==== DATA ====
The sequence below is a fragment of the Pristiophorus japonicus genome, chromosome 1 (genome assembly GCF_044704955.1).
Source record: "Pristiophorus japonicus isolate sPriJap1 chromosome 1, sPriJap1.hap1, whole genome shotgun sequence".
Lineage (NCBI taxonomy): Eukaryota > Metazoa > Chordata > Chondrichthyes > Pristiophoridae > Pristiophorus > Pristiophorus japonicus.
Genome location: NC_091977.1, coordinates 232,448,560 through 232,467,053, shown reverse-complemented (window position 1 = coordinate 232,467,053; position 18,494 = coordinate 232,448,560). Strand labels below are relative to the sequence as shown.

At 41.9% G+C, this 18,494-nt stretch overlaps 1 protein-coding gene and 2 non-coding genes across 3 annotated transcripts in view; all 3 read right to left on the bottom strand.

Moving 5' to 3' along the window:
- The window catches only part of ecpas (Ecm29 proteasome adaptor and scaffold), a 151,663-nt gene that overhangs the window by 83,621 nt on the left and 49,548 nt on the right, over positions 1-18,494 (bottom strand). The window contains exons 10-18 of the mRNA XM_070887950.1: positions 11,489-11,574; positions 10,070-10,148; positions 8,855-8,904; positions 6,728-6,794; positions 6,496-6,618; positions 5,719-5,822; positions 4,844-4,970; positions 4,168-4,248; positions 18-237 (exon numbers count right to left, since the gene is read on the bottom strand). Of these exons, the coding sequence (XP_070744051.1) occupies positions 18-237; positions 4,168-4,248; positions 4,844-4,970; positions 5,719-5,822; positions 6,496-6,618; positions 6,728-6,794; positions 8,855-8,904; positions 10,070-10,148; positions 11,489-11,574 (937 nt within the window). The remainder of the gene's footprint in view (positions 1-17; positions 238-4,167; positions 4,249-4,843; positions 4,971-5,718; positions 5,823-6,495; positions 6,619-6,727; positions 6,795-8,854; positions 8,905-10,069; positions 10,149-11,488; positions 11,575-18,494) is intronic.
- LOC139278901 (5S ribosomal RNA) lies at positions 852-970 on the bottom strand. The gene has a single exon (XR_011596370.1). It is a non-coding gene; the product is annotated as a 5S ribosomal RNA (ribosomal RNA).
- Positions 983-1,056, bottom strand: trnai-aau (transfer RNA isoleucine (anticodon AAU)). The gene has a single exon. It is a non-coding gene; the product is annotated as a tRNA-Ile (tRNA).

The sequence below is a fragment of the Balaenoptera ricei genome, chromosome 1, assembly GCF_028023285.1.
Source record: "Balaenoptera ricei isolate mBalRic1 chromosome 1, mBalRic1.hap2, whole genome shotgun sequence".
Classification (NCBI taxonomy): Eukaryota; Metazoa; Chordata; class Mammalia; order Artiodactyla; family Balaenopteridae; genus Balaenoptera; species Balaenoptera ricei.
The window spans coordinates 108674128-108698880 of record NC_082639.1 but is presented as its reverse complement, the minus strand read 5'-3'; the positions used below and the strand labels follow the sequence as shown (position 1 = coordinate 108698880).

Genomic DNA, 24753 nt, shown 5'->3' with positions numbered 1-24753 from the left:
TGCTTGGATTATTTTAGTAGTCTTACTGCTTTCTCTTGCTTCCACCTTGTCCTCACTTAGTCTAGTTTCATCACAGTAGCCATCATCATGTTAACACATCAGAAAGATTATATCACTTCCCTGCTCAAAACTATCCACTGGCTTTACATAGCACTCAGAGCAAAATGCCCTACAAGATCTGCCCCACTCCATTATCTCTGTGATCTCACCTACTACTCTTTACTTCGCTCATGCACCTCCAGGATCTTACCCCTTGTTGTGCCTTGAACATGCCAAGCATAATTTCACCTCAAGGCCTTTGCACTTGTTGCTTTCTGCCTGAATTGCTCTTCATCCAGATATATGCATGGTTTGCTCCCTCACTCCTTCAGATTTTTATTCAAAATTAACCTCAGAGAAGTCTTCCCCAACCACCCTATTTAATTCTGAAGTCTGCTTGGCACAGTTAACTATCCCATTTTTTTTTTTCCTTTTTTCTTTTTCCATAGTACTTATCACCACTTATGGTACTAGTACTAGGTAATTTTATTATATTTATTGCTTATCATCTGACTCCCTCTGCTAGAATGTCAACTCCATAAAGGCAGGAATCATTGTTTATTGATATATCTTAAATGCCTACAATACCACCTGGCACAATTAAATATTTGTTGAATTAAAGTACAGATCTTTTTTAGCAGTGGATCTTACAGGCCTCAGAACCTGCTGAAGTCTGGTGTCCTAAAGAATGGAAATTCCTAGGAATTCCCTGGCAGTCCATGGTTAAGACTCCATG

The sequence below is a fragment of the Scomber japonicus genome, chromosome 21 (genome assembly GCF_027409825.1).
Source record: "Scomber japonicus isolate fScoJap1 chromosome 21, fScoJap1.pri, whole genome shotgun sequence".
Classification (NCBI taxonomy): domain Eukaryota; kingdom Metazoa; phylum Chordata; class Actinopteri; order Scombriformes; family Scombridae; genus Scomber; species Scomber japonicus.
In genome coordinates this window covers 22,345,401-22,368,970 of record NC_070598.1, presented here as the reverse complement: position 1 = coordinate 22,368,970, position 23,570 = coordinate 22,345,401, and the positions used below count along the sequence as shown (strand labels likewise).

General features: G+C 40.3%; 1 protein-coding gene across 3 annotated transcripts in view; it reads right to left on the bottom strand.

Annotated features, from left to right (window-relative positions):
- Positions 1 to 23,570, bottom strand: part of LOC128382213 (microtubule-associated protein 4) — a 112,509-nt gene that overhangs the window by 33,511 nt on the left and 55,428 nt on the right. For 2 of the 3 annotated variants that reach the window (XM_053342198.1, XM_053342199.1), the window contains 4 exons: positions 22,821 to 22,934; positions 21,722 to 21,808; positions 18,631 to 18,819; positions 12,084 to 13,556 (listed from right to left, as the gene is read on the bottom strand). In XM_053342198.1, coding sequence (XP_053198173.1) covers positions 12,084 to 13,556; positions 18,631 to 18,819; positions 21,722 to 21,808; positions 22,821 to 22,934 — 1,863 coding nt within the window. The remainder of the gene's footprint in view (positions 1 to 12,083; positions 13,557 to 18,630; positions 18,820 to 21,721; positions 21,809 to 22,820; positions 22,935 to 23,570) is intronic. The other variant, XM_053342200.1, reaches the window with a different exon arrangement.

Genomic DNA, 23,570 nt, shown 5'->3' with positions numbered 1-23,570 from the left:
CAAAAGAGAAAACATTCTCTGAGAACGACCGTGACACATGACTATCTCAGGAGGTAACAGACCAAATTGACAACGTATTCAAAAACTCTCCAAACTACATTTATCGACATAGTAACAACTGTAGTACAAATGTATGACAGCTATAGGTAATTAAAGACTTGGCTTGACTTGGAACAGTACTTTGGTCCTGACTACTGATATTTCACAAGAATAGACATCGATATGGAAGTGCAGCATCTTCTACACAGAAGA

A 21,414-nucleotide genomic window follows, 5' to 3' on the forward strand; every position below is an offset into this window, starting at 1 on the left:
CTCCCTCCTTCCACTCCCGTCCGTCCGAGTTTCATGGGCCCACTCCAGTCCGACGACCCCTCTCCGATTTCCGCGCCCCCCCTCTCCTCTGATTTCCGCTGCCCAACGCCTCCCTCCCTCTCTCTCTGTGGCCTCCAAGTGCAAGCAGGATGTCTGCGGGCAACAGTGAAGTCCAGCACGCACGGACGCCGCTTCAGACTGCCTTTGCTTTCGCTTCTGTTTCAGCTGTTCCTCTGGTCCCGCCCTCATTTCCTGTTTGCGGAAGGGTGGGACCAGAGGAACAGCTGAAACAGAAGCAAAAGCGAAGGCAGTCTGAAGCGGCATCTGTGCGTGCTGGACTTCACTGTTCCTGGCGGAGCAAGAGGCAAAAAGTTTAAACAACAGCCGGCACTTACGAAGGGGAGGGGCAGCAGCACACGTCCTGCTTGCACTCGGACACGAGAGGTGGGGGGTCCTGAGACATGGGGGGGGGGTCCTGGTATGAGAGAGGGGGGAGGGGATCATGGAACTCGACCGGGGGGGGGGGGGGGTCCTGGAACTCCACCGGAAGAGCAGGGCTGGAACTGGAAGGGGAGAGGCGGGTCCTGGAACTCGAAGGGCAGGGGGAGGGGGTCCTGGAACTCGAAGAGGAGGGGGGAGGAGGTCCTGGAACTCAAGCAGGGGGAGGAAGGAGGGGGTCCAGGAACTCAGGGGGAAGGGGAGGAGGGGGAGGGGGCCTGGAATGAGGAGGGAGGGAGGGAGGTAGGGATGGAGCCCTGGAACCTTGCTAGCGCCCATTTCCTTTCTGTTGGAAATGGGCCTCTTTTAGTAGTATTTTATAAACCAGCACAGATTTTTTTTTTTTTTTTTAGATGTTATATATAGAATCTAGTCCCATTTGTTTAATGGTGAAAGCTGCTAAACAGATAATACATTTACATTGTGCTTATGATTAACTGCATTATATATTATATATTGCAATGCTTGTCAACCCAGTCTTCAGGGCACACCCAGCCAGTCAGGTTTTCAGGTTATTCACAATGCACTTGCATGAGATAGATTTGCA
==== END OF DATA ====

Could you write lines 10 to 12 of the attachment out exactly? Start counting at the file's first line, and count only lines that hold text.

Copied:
The sequence below is a fragment of the Balaenoptera ricei genome, chromosome 1, assembly GCF_028023285.1.
Source record: "Balaenoptera ricei isolate mBalRic1 chromosome 1, mBalRic1.hap2, whole genome shotgun sequence".
Classification (NCBI taxonomy): Eukaryota; Metazoa; Chordata; class Mammalia; order Artiodactyla; family Balaenopteridae; genus Balaenoptera; species Balaenoptera ricei.